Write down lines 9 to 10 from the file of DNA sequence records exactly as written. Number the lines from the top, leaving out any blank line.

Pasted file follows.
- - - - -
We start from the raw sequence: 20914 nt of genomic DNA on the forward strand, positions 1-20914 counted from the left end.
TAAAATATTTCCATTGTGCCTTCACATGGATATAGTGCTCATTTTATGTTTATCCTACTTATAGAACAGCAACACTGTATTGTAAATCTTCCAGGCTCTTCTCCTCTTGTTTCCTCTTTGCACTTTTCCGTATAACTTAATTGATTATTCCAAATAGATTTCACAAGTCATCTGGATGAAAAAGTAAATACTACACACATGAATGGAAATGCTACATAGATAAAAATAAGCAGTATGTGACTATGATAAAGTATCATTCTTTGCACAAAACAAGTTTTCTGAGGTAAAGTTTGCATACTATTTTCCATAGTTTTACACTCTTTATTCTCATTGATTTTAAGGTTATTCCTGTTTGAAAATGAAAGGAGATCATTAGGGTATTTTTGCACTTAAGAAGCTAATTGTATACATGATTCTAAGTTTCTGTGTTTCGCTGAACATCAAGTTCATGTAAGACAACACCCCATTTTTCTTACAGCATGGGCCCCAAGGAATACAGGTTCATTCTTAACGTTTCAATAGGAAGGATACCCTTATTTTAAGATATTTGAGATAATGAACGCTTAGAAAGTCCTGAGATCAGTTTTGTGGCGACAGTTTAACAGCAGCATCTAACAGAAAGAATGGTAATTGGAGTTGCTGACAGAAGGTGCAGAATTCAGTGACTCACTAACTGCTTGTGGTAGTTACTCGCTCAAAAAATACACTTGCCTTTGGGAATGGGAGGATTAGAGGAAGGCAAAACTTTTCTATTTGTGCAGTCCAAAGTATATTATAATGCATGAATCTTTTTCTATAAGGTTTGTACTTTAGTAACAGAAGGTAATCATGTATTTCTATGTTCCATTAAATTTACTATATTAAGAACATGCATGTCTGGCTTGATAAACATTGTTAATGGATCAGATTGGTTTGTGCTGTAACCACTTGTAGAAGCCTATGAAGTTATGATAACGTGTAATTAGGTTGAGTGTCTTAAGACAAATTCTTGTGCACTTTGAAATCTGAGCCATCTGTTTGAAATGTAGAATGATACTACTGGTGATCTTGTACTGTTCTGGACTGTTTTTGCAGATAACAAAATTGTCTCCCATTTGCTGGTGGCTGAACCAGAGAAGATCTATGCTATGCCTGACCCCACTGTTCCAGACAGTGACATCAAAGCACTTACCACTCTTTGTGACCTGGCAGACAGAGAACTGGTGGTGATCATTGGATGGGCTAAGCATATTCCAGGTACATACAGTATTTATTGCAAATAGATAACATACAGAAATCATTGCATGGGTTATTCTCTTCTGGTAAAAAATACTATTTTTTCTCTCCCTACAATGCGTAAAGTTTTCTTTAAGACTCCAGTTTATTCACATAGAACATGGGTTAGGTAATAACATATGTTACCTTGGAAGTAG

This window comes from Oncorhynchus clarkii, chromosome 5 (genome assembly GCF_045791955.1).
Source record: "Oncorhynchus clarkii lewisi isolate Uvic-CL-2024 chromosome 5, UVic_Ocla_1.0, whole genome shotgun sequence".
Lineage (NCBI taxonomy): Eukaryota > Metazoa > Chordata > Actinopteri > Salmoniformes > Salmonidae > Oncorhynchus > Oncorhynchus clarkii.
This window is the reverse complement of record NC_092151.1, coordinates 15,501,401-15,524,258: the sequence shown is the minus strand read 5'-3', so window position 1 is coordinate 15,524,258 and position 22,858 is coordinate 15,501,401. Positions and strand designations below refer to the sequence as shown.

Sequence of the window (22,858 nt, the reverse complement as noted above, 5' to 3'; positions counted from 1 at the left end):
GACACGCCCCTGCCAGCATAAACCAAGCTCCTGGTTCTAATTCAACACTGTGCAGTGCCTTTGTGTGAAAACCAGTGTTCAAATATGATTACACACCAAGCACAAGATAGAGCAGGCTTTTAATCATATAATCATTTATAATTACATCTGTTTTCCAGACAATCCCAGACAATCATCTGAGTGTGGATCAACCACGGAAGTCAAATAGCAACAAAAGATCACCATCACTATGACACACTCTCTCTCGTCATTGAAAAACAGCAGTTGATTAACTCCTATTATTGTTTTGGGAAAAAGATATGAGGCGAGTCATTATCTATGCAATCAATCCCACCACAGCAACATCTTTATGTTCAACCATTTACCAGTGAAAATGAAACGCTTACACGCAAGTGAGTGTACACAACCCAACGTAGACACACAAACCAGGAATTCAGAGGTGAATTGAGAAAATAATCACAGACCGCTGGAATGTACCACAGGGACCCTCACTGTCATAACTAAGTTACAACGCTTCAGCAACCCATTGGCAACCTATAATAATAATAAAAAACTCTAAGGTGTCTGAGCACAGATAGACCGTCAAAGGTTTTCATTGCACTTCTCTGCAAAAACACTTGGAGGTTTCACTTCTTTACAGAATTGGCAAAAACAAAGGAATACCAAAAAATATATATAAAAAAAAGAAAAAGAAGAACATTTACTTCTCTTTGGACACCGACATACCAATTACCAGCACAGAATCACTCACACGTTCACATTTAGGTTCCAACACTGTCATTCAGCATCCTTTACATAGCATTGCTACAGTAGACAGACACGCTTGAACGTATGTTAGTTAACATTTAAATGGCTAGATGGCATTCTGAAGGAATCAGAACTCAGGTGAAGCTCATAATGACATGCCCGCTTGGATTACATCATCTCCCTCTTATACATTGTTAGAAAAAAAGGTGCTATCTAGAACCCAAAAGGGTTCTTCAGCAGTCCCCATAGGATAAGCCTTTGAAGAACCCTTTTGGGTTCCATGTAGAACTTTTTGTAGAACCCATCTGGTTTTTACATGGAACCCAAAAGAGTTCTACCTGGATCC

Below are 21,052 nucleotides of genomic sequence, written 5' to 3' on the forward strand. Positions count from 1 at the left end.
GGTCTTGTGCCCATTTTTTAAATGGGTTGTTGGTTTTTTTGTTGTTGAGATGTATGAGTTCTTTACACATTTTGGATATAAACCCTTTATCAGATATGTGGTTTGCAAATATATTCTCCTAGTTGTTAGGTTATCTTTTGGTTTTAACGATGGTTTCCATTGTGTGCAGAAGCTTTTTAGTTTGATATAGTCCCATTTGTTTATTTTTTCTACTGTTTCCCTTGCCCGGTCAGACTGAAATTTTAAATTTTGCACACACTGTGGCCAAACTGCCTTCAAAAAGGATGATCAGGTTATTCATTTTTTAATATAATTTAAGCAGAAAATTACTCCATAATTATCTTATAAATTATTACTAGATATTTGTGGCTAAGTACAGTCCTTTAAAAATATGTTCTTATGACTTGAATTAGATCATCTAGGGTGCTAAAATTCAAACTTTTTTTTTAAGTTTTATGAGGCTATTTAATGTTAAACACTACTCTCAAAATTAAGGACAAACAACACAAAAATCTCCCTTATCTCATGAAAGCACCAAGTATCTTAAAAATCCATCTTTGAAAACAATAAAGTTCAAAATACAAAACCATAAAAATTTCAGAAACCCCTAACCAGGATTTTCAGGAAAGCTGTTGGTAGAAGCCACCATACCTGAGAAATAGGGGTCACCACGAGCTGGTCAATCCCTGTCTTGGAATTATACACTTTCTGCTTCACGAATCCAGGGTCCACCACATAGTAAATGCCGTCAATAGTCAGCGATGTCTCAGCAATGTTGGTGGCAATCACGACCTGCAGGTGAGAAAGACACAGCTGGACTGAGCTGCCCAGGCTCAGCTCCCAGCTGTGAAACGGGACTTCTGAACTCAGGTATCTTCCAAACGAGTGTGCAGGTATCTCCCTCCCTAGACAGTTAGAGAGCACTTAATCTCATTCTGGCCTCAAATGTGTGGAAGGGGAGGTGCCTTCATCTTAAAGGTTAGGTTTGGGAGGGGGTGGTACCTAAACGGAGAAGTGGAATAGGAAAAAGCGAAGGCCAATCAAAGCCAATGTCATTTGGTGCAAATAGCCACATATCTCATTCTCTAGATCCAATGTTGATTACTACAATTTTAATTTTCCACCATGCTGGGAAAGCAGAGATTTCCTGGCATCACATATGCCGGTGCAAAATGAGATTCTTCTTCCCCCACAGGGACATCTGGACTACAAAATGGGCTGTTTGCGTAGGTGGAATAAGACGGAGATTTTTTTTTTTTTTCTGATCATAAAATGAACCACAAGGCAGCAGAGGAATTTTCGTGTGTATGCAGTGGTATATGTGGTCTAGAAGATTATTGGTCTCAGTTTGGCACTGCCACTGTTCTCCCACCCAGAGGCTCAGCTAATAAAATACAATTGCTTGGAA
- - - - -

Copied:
Below are 21,052 nucleotides of genomic sequence, written 5' to 3' on the forward strand. Positions count from 1 at the left end.
GGTCTTGTGCCCATTTTTTAAATGGGTTGTTGGTTTTTTTGTTGTTGAGATGTATGAGTTCTTTACACATTTTGGATATAAACCCTTTATCAGATATGTGGTTTGCAAATATATTCTCCTAGTTGTTAGGTTATCTTTTGGTTTTAACGATGGTTTCCATTGTGTGCAGAAGCTTTTTAGTTTGATATAGTCCCATTTGTTTATTTTTTCTACTGTTTCCCTTGCCCGGTCAGACTGAAATTTTAAATTTTGCACACACTGTGGCCAAACTGCCTTCAAAAAGGATGATCAGGTTATTCATTTTTTAATATAATTTAAGCAGAAAATTACTCCATAATTATCTTATAAATTATTACTAGATATTTGTGGCTAAGTACAGTCCTTTAAAAATATGTTCTTATGACTTGAATTAGATCATCTAGGGTGCTAAAATTCAAACTTTTTTTTTAAGTTTTATGAGGCTATTTAATGTTAAACACTACTCTCAAAATTAAGGACAAACAACACAAAAATCTCCCTTATCTCATGAAAGCACCAAGTATCTTAAAAATCCATCTTTGAAAACAATAAAGTTCAAAATACAAAACCATAAAAATTTCAGAAACCCCTAACCAGGATTTTCAGGAAAGCTGTTGGTAGAAGCCACCATACCTGAGAAATAGGGGTCACCACGAGCTGGTCAATCCCTGTCTTGGAATTATACACTTTCTGCTTCACGAATCCAGGGTCCACCACATAGTAAATGCCGTCAATAGTCAGCGATGTCTCAGCAATGTTGGTGGCAATCACGACCTGCAGGTGAGAAAGACACAGCTGGACTGAGCTGCCCAGGCTCAGCTCCCAGCTGTGAAACGGGACTTCTGAACTCAGGTATCTTCCAAACGAGTGTGCAGGTATCTCCCTCCCTAGACAGTTAGAGAGCACTTAATCTCATTCTGGCCTCAAATGTGTGGAAGGGGAGGTGCCTTCATCTTAAAGGTTAGGTTTGGGAGGGGGTGGTACCTAAACGGAGAAGTGGAATAGGAAAAAGCGAAGGCCAATCAAAGCCAATGTCATTTGGTGCAAATAGCCACATATCTCATTCTCTAGATCCAATGTTGATTACTACAATTTTAATTTTCCACCATGCTGGGAAAGCAGAGATTTCCTGGCATCACATATGCCGGTGCAAAATGAGATTCTTCTTCCCCCACAGGGACATCTGGACTACAAAATGGGCTGTTTGCGTAGGTGGAATAAGACGGAGATTTTTTTTTTTTTTCTGATCATAAAATGAACCACAAGGCAGCAGAGGAATTTTCGTGTGTATGCAGTGGTATATGTGGTCTAGAAGATTATTGGTCTCAGTTTGGCACTGCCACTGTTCTCCCACCCAGAGGCTCAGCTAATAAAATACAATTGCTTGGAA